Cauliflower, cabbage and Brussels sprouts all belong to the Brassica family, which in turn belongs to the mustard family. We know it simply as the cabbage family. Are you already frowning? Pulling a face with the corner of your mouth? We have a fabulous love-hate relationship with cabbage dishes. If we think of a strong cabbage smell, the forehead wrinkles, but it clears up again once we think about the flavour of cabbage, which ranges from nutty and peppery even up to sweet. And here’s the good news: every strong cabbage flavour can be adjusted instinctively, or simply with the right spice.

The strong flavour of a cabbage salad, for example, works well with sweet-sour apples that are also harvested in the autumn. A few nuts give the salad some crunch and you can round it off with a creamy sauce made from natural yoghurt with a dash of lemon juice and salt and pepper to season.
You can do a lot more with cauliflower than simply steaming it and putting it on the table. How about trying cauliflower rice? Simply cut the cauliflower into florets then chop them finely in the blender until it is the same size as rice. Alternatively, you can even grate the cauliflower. Fry in a little olive oil in the pan and there you have it. You can refine the finished vegetable rice with Moroccan spices, a pinch of curry powder or some cumin. Serve with a poached egg and you have a nutritious evening meal on the table. If you don’t have a cauliflower, simply use Romanesco, which also adds a nice dash of colour!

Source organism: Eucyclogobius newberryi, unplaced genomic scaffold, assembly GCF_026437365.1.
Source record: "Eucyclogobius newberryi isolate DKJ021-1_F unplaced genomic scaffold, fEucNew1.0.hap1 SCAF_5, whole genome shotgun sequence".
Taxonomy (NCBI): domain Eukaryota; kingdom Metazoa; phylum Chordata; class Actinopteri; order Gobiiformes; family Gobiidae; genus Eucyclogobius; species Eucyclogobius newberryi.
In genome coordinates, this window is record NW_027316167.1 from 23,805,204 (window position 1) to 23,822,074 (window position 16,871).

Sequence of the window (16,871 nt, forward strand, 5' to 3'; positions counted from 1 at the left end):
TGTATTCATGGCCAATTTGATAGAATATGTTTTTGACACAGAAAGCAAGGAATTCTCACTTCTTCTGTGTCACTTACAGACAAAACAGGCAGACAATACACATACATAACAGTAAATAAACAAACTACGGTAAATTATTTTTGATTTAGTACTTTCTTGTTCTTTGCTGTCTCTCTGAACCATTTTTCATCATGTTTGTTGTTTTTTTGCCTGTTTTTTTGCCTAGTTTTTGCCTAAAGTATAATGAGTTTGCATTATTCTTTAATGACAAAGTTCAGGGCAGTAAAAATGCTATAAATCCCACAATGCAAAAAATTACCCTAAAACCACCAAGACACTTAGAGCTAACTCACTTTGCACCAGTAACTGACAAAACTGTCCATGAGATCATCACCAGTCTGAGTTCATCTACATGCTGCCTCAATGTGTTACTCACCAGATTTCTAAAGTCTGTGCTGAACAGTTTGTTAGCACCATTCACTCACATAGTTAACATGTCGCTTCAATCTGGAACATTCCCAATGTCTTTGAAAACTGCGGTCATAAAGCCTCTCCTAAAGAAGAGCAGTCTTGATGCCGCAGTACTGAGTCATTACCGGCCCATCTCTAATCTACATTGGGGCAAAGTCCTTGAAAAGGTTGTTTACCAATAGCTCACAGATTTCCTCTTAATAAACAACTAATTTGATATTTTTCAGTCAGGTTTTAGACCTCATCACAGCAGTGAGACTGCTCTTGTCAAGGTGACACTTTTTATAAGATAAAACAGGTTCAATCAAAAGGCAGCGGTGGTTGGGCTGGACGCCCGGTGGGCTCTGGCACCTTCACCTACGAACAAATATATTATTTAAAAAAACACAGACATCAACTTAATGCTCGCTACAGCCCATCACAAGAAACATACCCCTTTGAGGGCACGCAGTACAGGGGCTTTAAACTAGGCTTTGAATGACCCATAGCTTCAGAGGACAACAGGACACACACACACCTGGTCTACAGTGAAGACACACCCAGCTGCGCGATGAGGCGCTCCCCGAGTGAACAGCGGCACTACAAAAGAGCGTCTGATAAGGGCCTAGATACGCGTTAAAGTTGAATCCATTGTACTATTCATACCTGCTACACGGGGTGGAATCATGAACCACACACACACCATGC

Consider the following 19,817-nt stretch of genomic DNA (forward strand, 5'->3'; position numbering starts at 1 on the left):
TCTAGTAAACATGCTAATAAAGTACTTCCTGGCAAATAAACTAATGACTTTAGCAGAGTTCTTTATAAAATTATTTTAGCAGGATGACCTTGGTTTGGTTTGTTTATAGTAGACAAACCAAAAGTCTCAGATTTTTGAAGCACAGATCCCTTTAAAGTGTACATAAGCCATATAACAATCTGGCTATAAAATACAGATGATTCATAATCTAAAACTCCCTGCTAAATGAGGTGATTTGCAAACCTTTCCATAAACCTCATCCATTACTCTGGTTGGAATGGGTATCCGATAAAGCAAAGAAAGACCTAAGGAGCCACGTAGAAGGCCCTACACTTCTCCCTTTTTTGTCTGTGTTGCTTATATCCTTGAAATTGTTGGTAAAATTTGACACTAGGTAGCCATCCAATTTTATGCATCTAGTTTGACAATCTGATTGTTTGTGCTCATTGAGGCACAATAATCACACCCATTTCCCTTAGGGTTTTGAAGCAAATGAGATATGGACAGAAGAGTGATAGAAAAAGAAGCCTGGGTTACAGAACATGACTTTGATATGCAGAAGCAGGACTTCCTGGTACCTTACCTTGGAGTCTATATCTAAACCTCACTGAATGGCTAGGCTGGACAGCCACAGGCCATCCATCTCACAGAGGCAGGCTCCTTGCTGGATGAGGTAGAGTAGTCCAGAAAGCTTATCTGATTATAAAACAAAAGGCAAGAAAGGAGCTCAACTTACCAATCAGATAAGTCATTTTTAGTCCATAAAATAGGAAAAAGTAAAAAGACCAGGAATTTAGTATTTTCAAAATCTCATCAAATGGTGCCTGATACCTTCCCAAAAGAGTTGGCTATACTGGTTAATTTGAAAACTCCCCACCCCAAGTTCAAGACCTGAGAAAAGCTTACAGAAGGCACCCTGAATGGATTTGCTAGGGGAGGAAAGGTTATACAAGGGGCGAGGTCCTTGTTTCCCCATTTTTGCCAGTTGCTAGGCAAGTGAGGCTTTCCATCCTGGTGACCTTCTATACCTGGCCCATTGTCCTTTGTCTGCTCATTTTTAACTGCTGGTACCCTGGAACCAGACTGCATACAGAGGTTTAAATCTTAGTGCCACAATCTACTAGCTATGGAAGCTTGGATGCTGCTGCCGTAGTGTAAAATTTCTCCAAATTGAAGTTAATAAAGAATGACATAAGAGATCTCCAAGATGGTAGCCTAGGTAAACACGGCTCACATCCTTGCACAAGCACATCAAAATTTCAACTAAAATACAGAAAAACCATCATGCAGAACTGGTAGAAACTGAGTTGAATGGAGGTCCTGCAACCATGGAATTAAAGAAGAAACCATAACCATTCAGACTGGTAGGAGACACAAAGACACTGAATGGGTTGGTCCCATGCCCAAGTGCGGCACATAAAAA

Or maybe you prefer Brussels sprouts, or baby cabbages, as they are sometimes called? It’s the crunchy leaves of these sweet mini-cabbages that make this vegetable what it is. You can make a simple salad from the leaves. Chop the raw leaves as finely as possible and mix with dried cranberries or cherries and a handful of nuts. Sprinkle some Pecorino cheese on top, as well as a simple dressing made from rapeseed oil and salt and pepper, then seasoned with a dash of lemon juice just before serving, as the tender leaves lose their crunch as soon as they come into contact with acidity. There’s nothing to worry about, however, as the salad is so delicious it’ll be gone in a few minutes!
Brussels sprouts can also be roasted to give off a lovely caramel flavour. You only need some miso butter and the dish is as good as ready.
This vegetable is actually the uncrowned king of the Brassicas, as it is has everything in one: it’s as diverse as broccoli, as nutty in flavour as cauliflower, and has the sweetness of cabbage. It’s high time we crowned this vegetable – it well deserves the honour!

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